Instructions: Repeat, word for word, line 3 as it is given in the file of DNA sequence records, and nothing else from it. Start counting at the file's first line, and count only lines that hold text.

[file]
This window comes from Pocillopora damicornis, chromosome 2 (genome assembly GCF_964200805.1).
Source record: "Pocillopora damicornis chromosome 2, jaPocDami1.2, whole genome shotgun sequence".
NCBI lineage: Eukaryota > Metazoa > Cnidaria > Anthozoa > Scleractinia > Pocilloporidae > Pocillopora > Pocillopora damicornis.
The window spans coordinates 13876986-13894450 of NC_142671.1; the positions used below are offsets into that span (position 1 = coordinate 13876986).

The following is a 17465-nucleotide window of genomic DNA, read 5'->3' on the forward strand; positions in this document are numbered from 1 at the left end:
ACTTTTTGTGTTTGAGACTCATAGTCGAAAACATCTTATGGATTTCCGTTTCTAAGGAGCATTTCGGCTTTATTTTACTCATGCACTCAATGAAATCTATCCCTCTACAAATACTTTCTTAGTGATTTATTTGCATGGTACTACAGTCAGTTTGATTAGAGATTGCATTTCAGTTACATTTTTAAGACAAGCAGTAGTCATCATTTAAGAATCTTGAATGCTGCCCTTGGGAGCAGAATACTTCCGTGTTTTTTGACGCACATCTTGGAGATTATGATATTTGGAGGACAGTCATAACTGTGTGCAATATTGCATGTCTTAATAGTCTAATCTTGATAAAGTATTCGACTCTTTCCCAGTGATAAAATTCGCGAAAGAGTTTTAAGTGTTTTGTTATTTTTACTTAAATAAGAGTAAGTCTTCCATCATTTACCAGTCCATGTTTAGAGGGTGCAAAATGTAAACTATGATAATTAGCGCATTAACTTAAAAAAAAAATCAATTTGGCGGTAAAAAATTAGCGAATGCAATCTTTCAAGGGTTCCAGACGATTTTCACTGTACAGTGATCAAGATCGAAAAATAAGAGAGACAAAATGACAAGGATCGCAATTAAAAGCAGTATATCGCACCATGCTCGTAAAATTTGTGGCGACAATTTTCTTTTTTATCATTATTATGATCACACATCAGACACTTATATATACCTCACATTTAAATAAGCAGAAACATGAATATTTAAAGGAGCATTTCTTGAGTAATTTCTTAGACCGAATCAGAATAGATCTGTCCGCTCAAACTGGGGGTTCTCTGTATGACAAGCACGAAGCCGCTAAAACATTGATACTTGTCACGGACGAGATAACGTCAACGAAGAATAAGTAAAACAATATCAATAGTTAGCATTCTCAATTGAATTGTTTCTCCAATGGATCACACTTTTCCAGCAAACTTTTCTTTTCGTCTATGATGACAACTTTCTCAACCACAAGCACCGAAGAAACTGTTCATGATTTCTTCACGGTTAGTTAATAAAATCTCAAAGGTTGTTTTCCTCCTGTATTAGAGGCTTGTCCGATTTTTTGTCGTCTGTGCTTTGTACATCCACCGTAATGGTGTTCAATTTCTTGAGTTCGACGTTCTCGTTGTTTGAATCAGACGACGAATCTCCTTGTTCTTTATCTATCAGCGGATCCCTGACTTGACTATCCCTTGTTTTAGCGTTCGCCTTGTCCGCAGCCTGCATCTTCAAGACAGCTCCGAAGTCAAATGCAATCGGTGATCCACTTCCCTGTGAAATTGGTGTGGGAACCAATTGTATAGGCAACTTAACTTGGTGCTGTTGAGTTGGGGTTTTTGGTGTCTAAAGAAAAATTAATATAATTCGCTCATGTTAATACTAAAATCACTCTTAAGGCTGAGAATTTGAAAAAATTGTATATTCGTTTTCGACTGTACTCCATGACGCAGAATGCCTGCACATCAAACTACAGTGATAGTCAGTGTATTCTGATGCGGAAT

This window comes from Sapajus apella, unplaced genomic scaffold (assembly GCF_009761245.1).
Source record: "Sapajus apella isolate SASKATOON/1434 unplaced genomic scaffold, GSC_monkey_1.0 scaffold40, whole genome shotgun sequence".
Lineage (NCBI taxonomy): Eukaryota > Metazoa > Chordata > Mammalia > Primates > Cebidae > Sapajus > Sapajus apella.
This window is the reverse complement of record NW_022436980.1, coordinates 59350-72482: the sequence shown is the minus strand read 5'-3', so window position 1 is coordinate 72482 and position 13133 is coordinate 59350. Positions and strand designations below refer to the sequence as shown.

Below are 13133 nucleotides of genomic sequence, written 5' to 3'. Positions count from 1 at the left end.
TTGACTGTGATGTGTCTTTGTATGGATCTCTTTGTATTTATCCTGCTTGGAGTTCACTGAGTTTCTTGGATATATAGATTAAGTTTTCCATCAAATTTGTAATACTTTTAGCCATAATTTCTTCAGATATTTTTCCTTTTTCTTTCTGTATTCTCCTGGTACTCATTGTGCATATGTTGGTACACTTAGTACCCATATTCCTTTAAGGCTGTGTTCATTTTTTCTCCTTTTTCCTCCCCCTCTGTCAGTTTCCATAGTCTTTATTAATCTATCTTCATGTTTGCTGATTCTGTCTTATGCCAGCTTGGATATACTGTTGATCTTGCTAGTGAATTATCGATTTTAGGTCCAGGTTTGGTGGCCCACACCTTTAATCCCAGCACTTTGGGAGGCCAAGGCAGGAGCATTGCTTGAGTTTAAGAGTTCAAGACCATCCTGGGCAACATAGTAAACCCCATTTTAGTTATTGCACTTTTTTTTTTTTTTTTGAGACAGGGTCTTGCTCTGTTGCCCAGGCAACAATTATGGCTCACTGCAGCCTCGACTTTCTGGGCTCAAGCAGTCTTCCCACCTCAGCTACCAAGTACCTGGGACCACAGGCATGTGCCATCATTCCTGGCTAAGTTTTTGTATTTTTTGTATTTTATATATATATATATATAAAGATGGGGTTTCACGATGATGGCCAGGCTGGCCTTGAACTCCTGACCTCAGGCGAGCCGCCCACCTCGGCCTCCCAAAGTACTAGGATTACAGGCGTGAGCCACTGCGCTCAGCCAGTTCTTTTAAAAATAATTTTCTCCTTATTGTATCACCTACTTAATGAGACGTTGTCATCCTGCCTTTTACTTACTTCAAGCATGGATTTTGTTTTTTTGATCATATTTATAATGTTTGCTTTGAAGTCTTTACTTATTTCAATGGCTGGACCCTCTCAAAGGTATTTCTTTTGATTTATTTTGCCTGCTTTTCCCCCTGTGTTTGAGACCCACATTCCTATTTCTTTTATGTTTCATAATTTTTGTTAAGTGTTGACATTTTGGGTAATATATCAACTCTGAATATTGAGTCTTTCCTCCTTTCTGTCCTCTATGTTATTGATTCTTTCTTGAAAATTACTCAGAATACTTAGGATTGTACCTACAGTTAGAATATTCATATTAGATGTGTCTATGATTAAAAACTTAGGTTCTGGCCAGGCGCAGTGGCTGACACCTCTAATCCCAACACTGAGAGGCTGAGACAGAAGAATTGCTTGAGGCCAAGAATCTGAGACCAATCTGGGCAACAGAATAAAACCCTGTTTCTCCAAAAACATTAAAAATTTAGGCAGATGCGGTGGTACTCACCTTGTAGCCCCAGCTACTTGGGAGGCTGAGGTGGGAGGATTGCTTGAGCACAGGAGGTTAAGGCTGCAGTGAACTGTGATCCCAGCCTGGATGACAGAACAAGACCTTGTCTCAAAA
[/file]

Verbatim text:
NCBI lineage: Eukaryota > Metazoa > Cnidaria > Anthozoa > Scleractinia > Pocilloporidae > Pocillopora > Pocillopora damicornis.